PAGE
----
UMass Amherst sued over handling of sexual misconduct investigation, proceedings

  • The University of Massachusetts Amherst campus. Courtesy photo

Published: 10/20/2017 8:26:57 PM

AMHERST — A former male student is suing the University of Massachusetts Amherst in federal court over its handling of sexual misconduct allegations against him, which his lawsuit characterizes as “gender-based discrimination.”

The lawsuit, filed on Oct. 11, names as defendants the university, assistant dean of students Louis Ward, associate dean of students Patricia Cardoso-Erase and Title IX coordinator Debora Ferreira.

Among the allegations in the anonymous John Doe’s lawsuit are that university officials waited too long — 330 days, until after Doe’s graduation — to schedule a sexual misconduct hearing, that officials intimidated potential witnesses from Doe’s fraternity, that the university is improperly withholding his degree and violating his due-process rights, that UMass’s misconduct investigations and hearings are flawed and that its policies and procedures are “biased against male students.”

“The university has no comment on the litigation,” UMass Amherst spokesman Ed Blaguszewski said in a statement. Requests for comment from Doe’s lawyers went unanswered on Friday.

The litigation comes at a time of significant change at the federal level over how schools handle sexual misbehavior allegations. Last month, Education Secretary Betsy DeVos announced her administration would rescind and rewrite Obama-era guidance on campus sexual assault to protect the due-process rights of those accused of misconduct as well as victims coming forward with those allegations.

In his complaint, Doe’s lawyers directly reference Devos’s statements on campus sexual misconduct and the Department of Education’s recent interim guidance on Title IX, a 1972 law that protects people from discrimination based on sex.

“The Department promulgated the new guidance specifically to protect the due process rights of accused students and ensure fundamental fairness to all parties, but the University has ignored and continues to ignore these rights,” the suit reads.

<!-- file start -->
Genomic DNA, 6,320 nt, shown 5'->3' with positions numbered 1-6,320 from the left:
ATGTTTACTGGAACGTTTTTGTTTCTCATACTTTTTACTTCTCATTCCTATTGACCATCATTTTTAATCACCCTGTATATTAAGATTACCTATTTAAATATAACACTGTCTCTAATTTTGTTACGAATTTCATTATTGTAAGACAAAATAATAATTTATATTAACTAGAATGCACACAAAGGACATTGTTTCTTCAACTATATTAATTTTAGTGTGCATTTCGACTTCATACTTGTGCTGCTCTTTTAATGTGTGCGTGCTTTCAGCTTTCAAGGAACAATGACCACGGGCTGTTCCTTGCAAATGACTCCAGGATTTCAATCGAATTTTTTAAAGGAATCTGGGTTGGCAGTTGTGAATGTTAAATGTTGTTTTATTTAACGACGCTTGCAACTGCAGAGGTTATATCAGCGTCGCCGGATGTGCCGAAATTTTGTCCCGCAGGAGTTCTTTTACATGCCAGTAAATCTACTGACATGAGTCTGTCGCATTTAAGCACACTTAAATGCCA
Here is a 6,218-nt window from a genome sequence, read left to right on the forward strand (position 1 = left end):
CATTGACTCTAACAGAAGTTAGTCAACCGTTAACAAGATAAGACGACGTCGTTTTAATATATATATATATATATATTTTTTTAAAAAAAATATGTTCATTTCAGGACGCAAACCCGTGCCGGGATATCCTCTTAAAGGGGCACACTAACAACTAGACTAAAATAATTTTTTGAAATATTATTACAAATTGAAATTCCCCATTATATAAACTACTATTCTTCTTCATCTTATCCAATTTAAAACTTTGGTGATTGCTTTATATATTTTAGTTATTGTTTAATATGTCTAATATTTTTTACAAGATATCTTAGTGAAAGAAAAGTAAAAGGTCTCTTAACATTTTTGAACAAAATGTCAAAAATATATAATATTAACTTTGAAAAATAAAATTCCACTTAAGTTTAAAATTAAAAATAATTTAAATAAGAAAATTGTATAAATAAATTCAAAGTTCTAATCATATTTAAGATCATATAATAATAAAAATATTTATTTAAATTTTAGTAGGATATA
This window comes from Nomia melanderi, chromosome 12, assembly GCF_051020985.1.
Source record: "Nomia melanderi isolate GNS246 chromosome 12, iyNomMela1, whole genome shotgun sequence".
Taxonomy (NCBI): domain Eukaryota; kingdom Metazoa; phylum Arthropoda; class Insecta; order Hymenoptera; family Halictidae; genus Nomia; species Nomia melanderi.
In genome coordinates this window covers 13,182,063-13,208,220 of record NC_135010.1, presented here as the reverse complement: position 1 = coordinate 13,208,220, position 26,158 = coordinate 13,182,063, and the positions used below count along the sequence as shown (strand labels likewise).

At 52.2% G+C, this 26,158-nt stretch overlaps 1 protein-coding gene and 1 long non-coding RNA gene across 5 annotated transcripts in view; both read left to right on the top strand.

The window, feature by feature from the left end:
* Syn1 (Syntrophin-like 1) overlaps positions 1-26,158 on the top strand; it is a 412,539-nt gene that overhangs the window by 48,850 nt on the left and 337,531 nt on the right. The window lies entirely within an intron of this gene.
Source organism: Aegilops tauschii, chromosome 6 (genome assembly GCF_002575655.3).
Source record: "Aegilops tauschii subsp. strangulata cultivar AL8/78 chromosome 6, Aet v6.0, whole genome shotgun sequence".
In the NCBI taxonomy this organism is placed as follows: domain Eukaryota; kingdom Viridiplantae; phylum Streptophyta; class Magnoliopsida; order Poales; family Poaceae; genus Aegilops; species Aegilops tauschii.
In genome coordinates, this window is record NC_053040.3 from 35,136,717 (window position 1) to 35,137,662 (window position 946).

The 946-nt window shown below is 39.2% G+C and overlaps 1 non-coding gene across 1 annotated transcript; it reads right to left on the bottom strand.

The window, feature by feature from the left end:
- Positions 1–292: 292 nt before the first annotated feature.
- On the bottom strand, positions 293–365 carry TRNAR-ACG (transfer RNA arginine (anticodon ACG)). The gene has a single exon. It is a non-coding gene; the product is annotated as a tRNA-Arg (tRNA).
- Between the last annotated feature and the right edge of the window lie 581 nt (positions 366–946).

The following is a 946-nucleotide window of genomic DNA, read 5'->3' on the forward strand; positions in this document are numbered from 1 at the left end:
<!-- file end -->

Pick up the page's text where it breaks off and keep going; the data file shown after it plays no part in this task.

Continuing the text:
‘Dear Colleague’ letter

At the center of the national conversation on sexual assault is 2011 guidance — the so-called “Dear Colleague” letter — that President Barack Obama’s administration handed down, using the threat of cutting federal funds to ensure that institutions of higher education investigate all sexual misconduct allegations.

Women’s rights advocates praised that move from the education department’s Office for Civil Rights as leading to significant changes on many college campuses, such as requiring a lower standard of proof — a preponderance of evidence standard — when adjudicating those cases.

Since 2011, however, male students have filed a large number of lawsuits against colleges and universities, alleging that they were denied due process in proceedings that were unfairly biased against them. DeVos called those campus hearings “kangaroo courts,” and last month scrapped the Obama-era rules, allowing schools to use a higher standard of proof.

That decision was welcomed by advocates for those accused of sexual misconduct, but others have seen those changes as part of a larger rollback of legal protections for women under the administration of President Donald Trump.

The latest pushback to the education department’s actions came on Thursday, when women’s rights activists and three unnamed student plaintiffs from Massachusetts sued the department and DeVos over her announced intent to change campus assault policies. Filed in U.S. District Court in Boston, the case contends that DeVos is violating Title IX.

At UMass Amherst, Chancellor Kumble R. Subbaswamy said at a forum on sexual violence last week that the university continues using the preponderance of evidence standard.

Changing national policy

It is under that context that Doe has filed his lawsuit against UMass Amherst, making explicit reference to the changing situation at the national level. 

“The OCR guidance rendered it virtually impossible for charged students, virtually all male, to defend themselves against accusations of sexual assault,” Doe’s lawsuit reads, using an acronym for the education department’s Office for Civil Rights. “OCR, in effect, enabled a system in which state and private universities can easily strip students of their rights.”

“The harm caused by the 2011 ‘Dear Colleague’ Letter has impacted John and his life by causing UMass Amherst to disadvantage him on the basis of his gender,” the suit continues.

Doe’s lawyers also argue that because of the time that has elapsed, Doe has already been deprived of a fair hearing, as Doe and potential witnesses on his behalf have graduated and are no longer on campus.

In recent years, local schools have faced several lawsuits by male students claiming that their schools mishandled their sexual misconduct cases because they are men.

UMass Amherst faced a similar case in 2014, which was dismissed, and in 2015, when the university was sued by Kwando Bonsu, a chemical engineering student. Bonsu was found not responsible for sexual misconduct, but was suspended for a year from the university and permanently barred from living on campus after being found responsible of sending his accuser a Facebook friend request and using her name in an email to friends asking for help. The university settled with Bonsu in 2016 for undisclosed terms. 

A similar suit against Amherst College in January 2015 was settled out of court, as was a lawsuit this summer with an unnamed plaintiff who said he was falsely accused of rape. The college declined to give specifics on that settlement.

Dusty Christensen can be reached at


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